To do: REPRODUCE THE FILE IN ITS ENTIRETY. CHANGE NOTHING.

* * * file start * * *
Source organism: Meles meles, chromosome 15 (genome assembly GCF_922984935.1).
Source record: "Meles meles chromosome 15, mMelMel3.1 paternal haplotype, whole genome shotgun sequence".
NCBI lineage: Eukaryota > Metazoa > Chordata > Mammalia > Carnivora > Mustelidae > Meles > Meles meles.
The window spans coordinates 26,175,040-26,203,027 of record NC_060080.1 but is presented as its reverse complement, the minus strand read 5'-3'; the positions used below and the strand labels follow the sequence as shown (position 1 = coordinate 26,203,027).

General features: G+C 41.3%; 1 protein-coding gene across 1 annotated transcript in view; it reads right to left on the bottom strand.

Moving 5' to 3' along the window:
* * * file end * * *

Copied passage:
Source organism: Meles meles, chromosome 15 (genome assembly GCF_922984935.1).
Source record: "Meles meles chromosome 15, mMelMel3.1 paternal haplotype, whole genome shotgun sequence".
NCBI lineage: Eukaryota > Metazoa > Chordata > Mammalia > Carnivora > Mustelidae > Meles > Meles meles.
The window spans coordinates 26,175,040-26,203,027 of record NC_060080.1 but is presented as its reverse complement, the minus strand read 5'-3'; the positions used below and the strand labels follow the sequence as shown (position 1 = coordinate 26,203,027).

General features: G+C 41.3%; 1 protein-coding gene across 1 annotated transcript in view; it reads right to left on the bottom strand.

Moving 5' to 3' along the window: